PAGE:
january reads

I really enjoy reading and typically opt for heavier reads during my breaks from work; this winter break, however, was riddled with illness and I just didn’t have it in me to do much critical thinking, nor did I have the capacity to read anything intense. I picked up Educated at the library but returned without opening it; I’m going to table that read for a later date.

As the semester is quickly approaching, I thought it nice to recap the three books I finished in the first two weeks of 2019. I am not great at doing recaps, largely because I forget nearly everything I do in the day-to-day, but there were topics that truly gave me pause while reading and I’d like to circle back to those areas when I have time to write about them.

The first two books both touched on the balancing act that is being a working woman and being a mom. I love staying home with my son; it’s truly the greatest experience and I’m fortunate that we can afford for me to do this. I do struggle, however, with the lack of paycheck I bring home — I mean, I was 30 when I got married, so I’d been taking care of myself prior to that — working, budgeting, buying all of the clothes – shoes – and purses. This is something I struggle with regularly and I gained insights from each of the first two books. As I mentioned, I do plan to circle back to this at a later time, but wanted to let any parents struggling to feel balanced in the area of work/momming, these books may offer some insights!

Image result for balancing in heels

Balancing in Heels — Kristin Cavallari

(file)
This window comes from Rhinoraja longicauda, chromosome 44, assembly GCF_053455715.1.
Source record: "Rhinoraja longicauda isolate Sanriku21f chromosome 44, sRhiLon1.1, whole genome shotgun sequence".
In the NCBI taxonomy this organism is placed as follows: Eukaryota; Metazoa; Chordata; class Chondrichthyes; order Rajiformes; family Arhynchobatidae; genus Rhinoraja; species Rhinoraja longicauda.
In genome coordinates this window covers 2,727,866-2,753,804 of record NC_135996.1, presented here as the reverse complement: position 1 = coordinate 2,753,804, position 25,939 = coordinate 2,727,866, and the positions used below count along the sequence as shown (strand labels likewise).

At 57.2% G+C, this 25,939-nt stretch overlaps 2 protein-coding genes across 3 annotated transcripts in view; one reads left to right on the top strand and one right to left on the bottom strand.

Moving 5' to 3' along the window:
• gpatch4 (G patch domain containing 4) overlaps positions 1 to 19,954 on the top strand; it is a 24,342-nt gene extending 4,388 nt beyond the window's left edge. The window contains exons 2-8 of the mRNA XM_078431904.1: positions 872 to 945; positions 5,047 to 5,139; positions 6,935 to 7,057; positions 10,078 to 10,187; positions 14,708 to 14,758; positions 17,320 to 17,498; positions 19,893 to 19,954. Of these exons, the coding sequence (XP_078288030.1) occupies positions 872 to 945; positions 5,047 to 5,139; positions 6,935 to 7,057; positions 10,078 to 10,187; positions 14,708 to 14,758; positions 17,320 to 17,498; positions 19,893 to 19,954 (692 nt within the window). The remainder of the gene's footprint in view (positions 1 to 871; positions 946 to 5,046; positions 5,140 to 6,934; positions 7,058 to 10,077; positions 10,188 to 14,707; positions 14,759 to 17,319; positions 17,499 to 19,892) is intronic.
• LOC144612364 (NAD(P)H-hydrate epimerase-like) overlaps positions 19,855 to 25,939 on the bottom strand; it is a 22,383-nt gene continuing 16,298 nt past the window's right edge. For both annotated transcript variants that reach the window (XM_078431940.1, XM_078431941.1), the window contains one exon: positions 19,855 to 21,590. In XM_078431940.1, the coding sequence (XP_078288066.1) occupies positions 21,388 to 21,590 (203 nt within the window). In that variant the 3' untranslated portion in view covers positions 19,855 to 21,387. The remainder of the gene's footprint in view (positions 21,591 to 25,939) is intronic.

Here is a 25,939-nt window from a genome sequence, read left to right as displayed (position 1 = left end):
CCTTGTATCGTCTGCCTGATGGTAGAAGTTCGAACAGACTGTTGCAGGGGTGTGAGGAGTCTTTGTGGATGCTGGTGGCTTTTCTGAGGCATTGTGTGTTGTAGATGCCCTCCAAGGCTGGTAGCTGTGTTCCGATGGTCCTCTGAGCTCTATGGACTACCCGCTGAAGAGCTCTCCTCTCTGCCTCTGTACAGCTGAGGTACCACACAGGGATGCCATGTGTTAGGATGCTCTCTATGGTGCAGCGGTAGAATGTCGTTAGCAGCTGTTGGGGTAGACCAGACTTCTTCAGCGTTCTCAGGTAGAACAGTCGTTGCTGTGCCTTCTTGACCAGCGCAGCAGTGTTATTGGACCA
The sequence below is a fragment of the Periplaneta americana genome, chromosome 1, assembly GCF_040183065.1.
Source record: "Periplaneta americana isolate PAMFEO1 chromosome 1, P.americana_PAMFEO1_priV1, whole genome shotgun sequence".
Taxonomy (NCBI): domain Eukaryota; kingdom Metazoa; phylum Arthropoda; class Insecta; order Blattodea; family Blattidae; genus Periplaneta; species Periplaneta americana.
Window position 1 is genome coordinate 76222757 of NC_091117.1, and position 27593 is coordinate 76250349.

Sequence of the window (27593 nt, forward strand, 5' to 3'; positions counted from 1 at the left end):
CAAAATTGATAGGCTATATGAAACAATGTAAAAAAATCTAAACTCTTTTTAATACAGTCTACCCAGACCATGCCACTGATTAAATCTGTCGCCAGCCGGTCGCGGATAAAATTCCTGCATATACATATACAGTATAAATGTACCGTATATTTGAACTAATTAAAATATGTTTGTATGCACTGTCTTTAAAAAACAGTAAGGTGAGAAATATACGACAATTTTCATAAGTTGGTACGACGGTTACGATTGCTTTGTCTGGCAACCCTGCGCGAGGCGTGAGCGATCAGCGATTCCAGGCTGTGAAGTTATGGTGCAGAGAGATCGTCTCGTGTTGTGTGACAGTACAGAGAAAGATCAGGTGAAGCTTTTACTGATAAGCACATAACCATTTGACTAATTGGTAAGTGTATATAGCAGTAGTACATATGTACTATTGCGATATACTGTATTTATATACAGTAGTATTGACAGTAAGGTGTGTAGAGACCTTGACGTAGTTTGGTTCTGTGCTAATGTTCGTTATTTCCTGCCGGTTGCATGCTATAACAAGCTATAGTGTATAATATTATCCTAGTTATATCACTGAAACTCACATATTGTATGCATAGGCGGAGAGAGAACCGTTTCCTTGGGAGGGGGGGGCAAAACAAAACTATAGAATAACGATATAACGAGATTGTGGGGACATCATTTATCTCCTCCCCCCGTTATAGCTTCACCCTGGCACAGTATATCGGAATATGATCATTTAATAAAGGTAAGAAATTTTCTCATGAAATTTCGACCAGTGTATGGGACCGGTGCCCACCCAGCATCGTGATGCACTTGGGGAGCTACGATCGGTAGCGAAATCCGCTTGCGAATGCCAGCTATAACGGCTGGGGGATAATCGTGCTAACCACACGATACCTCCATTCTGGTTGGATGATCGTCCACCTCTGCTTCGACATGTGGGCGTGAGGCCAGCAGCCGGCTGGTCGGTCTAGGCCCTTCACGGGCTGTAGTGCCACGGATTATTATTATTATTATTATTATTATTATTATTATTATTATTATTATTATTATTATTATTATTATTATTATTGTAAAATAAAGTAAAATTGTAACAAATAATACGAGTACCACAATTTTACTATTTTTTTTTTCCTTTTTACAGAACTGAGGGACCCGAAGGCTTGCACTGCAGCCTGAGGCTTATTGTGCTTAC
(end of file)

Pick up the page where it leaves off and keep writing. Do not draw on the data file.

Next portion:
This book took about 12 minutes to read. The writing is not high-level but the tone is genuine and the content really drove home for me the importance of balancing work/outside the home responsibilities with my love of being a parent. I also really enjoyed the smoothie recipes listed!

 

Image result for instant mom nia vardalos

Instant Mom — Nia Vardalos
As someone who’s been through infertility, IVF, and adoption through foster care, this book really resonated with me. I felt so many connections to Nia’s experiences. Of course, my personal side offers way too much to share in a book recap, but there were two quotes that hit deeply: “I feel powerless. The doctors explain it’s the drugs. I’ll bet it’s the glaring fact that this is not working” (36) / “You can’t push grief down and pretend it’s not there” (57). These two quotes really nailed how I felt during the lowest point of my life and it was empowering to read such rawness from someone else’s experience and know that we both (and many other women) overcome such difficulties.

 

Image result for whiskey in a teacup

Whiskey in a Teacup — Reese Witherspoon

I read this in a day — sweet and quick. Her grandmother seemed like a real spit-fire and I appreciated the care used when sharing family stories and I loved the chapter on dogs.

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